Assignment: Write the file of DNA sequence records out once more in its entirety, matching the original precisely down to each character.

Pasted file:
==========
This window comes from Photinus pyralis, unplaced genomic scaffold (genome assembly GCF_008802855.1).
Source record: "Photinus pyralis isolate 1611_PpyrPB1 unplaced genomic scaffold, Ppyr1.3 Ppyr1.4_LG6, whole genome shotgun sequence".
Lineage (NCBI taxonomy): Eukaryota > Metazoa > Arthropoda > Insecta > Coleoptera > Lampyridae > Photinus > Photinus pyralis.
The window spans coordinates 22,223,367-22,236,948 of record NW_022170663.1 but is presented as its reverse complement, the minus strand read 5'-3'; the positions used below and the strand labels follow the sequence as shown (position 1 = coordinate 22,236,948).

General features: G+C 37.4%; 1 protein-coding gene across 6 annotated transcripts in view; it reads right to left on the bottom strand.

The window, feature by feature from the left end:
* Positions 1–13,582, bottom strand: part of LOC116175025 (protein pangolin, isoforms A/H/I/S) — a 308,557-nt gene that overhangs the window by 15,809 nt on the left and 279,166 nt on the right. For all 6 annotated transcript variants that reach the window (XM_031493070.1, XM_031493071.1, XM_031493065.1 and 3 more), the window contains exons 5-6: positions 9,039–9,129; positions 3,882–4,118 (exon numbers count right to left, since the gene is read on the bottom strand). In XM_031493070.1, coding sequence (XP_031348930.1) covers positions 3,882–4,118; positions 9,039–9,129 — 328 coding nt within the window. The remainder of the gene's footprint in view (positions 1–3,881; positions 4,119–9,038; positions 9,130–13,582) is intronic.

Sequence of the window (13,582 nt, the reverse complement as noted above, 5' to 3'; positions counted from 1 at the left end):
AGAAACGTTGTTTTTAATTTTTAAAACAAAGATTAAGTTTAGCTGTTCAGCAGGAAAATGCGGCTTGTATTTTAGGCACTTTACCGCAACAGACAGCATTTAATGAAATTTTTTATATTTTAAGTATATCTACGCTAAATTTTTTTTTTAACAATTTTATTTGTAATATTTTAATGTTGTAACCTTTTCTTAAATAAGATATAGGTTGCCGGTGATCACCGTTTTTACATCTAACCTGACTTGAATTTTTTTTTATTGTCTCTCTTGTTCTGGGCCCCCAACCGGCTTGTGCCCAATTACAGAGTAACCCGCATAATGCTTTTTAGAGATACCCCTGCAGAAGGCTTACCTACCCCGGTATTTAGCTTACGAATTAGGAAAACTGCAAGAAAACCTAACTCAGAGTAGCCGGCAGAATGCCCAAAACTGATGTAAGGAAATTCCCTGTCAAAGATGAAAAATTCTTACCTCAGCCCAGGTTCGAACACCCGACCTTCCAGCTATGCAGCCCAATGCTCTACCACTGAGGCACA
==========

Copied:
This window comes from Photinus pyralis, unplaced genomic scaffold (genome assembly GCF_008802855.1).
Source record: "Photinus pyralis isolate 1611_PpyrPB1 unplaced genomic scaffold, Ppyr1.3 Ppyr1.4_LG6, whole genome shotgun sequence".
Lineage (NCBI taxonomy): Eukaryota > Metazoa > Arthropoda > Insecta > Coleoptera > Lampyridae > Photinus > Photinus pyralis.
The window spans coordinates 22,223,367-22,236,948 of record NW_022170663.1 but is presented as its reverse complement, the minus strand read 5'-3'; the positions used below and the strand labels follow the sequence as shown (position 1 = coordinate 22,236,948).

General features: G+C 37.4%; 1 protein-coding gene across 6 annotated transcripts in view; it reads right to left on the bottom strand.

The window, feature by feature from the left end:
* Positions 1–13,582, bottom strand: part of LOC116175025 (protein pangolin, isoforms A/H/I/S) — a 308,557-nt gene that overhangs the window by 15,809 nt on the left and 279,166 nt on the right. For all 6 annotated transcript variants that reach the window (XM_031493070.1, XM_031493071.1, XM_031493065.1 and 3 more), the window contains exons 5-6: positions 9,039–9,129; positions 3,882–4,118 (exon numbers count right to left, since the gene is read on the bottom strand). In XM_031493070.1, coding sequence (XP_031348930.1) covers positions 3,882–4,118; positions 9,039–9,129 — 328 coding nt within the window. The remainder of the gene's footprint in view (positions 1–3,881; positions 4,119–9,038; positions 9,130–13,582) is intronic.

Sequence of the window (13,582 nt, the reverse complement as noted above, 5' to 3'; positions counted from 1 at the left end):
AGAAACGTTGTTTTTAATTTTTAAAACAAAGATTAAGTTTAGCTGTTCAGCAGGAAAATGCGGCTTGTATTTTAGGCACTTTACCGCAACAGACAGCATTTAATGAAATTTTTTATATTTTAAGTATATCTACGCTAAATTTTTTTTTTAACAATTTTATTTGTAATATTTTAATGTTGTAACCTTTTCTTAAATAAGATATAGGTTGCCGGTGATCACCGTTTTTACATCTAACCTGACTTGAATTTTTTTTTATTGTCTCTCTTGTTCTGGGCCCCCAACCGGCTTGTGCCCAATTACAGAGTAACCCGCATAATGCTTTTTAGAGATACCCCTGCAGAAGGCTTACCTACCCCGGTATTTAGCTTACGAATTAGGAAAACTGCAAGAAAACCTAACTCAGAGTAGCCGGCAGAATGCCCAAAACTGATGTAAGGAAATTCCCTGTCAAAGATGAAAAATTCTTACCTCAGCCCAGGTTCGAACACCCGACCTTCCAGCTATGCAGCCCAATGCTCTACCACTGAGGCACA